“A giant green cathedral, and I am there”: These were the words uttered by Bob McTavish back in the ’60s to describe the cosmic experience of riding waves.
Surf language. You hear it everywhere around these parts and to many it’s become so engrained in the psyche you go ‘dude, ripping, sick, tubed’.
Surfing has ripped through the psyche of Byron Bay and Australia as a whole. The language has crept into the vocabulary of so many in these parts and it’s not about to stop anytime soon.
Malcolm Knox, Taylor Miller and John Witzig began the Friday morning session at the Macquarie tent of the 2011 Byron Bay Writers Festival to a crowd of faithful surfers and literary lovers.
Dropping into the session, I – as a surfer, living on the outskirt of Byron Bay – had the revelation dawn on me that surfing is the one thing that drives me. I go surfing every single day. I wear clothes from surf brands. I am influenced by the archetypes of professional surfers. I adopt various types of speech when I’m talking about surfers or talking to surfers.
“Looks pretty crook,” one guy says.
“Meant to be comin’ up tomorrow,” I retort.
Language is something that surfers have taken liberty with and yet there isn’t much fiction writing about surfing.
In the early days there was the magazine, Tracks. Founder Paul Witzig explained the freedom they experienced, creating a counter culture to the conservative overtones of the day.
“[Tracks] was a reaction to everything…environmental, politics, the wars going on.” Witzig said.
However over the years it has changed and become ever increasingly saturated by advertising. Witzig doesn’t even recognize what Tracks is these days. So has surf writing changed much over the years?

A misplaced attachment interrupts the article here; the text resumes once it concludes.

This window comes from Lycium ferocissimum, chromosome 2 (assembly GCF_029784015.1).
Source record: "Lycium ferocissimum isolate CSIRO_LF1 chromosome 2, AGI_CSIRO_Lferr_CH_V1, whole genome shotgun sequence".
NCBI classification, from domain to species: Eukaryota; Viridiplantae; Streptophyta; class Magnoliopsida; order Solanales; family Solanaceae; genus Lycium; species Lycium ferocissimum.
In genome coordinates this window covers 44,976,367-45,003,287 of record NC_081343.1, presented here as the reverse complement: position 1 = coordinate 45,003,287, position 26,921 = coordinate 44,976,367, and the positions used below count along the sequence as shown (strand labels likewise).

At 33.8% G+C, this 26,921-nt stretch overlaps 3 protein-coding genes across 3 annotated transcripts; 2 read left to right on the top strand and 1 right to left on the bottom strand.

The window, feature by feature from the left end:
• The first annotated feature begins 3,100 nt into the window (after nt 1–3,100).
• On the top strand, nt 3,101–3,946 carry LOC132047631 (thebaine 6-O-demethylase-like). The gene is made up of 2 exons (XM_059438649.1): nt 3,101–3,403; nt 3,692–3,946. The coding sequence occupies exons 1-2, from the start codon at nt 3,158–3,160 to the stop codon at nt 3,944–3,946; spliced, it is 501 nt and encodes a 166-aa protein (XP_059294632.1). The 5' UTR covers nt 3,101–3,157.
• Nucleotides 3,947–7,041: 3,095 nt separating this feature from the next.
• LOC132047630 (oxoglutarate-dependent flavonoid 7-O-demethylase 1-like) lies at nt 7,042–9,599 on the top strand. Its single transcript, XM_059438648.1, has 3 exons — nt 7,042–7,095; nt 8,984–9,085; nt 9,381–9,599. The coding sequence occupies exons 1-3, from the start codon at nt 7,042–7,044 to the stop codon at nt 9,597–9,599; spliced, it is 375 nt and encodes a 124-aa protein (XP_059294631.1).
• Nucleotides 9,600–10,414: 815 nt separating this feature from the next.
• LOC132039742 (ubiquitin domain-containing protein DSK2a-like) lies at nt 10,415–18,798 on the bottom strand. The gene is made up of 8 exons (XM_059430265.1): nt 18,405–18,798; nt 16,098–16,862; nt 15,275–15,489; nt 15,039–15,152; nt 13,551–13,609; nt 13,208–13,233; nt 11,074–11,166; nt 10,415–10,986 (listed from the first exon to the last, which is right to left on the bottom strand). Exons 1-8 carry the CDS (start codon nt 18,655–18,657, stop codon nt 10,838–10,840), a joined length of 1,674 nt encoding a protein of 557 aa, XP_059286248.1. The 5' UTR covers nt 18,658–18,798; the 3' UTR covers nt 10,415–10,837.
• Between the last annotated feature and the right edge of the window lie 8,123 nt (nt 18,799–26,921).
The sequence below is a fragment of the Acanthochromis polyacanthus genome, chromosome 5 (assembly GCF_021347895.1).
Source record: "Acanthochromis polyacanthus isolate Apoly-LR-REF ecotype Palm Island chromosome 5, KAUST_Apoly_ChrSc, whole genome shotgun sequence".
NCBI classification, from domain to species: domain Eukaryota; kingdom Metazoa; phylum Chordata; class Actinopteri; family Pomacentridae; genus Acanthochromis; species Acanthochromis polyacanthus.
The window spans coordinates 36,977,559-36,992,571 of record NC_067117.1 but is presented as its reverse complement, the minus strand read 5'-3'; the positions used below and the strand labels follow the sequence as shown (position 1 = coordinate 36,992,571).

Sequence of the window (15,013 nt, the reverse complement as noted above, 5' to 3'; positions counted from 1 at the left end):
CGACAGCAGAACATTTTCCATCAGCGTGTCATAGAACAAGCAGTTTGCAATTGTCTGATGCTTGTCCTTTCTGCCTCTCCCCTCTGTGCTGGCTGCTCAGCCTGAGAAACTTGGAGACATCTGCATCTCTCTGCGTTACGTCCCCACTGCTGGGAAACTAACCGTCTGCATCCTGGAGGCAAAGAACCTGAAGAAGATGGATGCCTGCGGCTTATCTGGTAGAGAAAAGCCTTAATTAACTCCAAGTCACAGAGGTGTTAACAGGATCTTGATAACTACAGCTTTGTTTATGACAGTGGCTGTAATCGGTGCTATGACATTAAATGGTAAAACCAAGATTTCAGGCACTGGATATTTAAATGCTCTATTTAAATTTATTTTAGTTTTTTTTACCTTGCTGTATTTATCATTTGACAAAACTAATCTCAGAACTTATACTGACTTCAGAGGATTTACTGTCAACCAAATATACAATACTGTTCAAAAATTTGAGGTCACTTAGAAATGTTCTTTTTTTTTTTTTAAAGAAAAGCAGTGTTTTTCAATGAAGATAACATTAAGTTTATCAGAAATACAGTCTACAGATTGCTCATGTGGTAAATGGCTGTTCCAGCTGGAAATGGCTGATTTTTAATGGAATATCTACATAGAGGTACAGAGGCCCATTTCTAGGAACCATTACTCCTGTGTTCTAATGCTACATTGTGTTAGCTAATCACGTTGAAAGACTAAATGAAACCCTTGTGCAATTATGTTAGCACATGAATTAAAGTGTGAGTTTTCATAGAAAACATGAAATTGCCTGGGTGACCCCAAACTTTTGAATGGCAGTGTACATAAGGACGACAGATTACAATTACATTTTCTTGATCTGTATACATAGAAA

Taylor Miller certainly thinks so. She’s started her own magazine called Kurungabaa, a journal of literature, history and ideas from the sea. It’s a not-for-profit volunteer publication. People write in with everything from poetry, prose and interviews.
Taylor talked about the need for diversity in surfing, as the many characters the proliferate in the culture these days are as from all walks of life – from Italian surfers, lawyers, students, artists, and hippies. So how does one represent surfers and write for them?
This was one of the questions raised and a timely one with Malcolm Knox’s book The Life about an aging surfer trying to work out how he’s got to where he is now. It borrows generously from the stories of Michael Peterson. The drugs, crime and mental illness are apparent in the book and synonymous to the rebellion born out of surfing.
Knox opened up about his fear of failing when writing to surfers, as “it’s hard to approach the subjective truth when writing about surfing”. I couldn’t agree more. Reading Knox’s book The Life, it struck me how he’d manage to find a voice that channels the inner rhetoric of a surfer. He explained he tried to “bottle speech and get it to the page”. The repetition of such rhetoric is not unlike the undulating waves of the ocean which D.K., the lead character, narrates with at will.
“[Surfing] disappears in the moment of its creation,” says Knox. This abrupt ephemeral relationship he says is just like writing.
Surfing has certainly changed. The lineups are tenser, competitive and the number of people surfing has increased dramatically. However despite the pecking order or industry dominance you can still escape it all, find a back beach and share a few waves with some characters.
Alex Workman, Media student, Southern Cross University